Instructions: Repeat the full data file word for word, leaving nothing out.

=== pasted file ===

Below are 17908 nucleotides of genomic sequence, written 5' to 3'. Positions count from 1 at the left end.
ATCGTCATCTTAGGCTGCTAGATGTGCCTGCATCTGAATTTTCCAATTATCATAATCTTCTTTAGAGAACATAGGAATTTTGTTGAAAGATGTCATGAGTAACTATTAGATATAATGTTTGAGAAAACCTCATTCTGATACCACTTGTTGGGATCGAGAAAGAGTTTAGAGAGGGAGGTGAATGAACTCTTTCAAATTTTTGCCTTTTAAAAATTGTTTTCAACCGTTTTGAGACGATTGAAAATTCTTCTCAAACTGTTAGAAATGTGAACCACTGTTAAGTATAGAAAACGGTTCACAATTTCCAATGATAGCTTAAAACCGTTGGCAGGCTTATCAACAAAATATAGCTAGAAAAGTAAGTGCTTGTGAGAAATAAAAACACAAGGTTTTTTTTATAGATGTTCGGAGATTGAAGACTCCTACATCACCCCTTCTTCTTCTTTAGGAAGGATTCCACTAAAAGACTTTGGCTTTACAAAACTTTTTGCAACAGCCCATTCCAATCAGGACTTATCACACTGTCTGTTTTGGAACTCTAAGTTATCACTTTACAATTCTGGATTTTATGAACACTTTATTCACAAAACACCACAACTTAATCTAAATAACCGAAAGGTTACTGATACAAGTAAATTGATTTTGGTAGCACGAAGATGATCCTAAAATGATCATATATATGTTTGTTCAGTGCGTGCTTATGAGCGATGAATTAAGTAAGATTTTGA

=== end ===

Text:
Below are 17908 nucleotides of genomic sequence, written 5' to 3'. Positions count from 1 at the left end.
ATCGTCATCTTAGGCTGCTAGATGTGCCTGCATCTGAATTTTCCAATTATCATAATCTTCTTTAGAGAACATAGGAATTTTGTTGAAAGATGTCATGAGTAACTATTAGATATAATGTTTGAGAAAACCTCATTCTGATACCACTTGTTGGGATCGAGAAAGAGTTTAGAGAGGGAGGTGAATGAACTCTTTCAAATTTTTGCCTTTTAAAAATTGTTTTCAACCGTTTTGAGACGATTGAAAATTCTTCTCAAACTGTTAGAAATGTGAACCACTGTTAAGTATAGAAAACGGTTCACAATTTCCAATGATAGCTTAAAACCGTTGGCAGGCTTATCAACAAAATATAGCTAGAAAAGTAAGTGCTTGTGAGAAATAAAAACACAAGGTTTTTTTTATAGATGTTCGGAGATTGAAGACTCCTACATCACCCCTTCTTCTTCTTTAGGAAGGATTCCACTAAAAGACTTTGGCTTTACAAAACTTTTTGCAACAGCCCATTCCAATCAGGACTTATCACACTGTCTGTTTTGGAACTCTAAGTTATCACTTTACAATTCTGGATTTTATGAACACTTTATTCACAAAACACCACAACTTAATCTAAATAACCGAAAGGTTACTGATACAAGTAAATTGATTTTGGTAGCACGAAGATGATCCTAAAATGATCATATATATGTTTGTTCAGTGCGTGCTTATGAGCGATGAATTAAGTAAGATTTTGA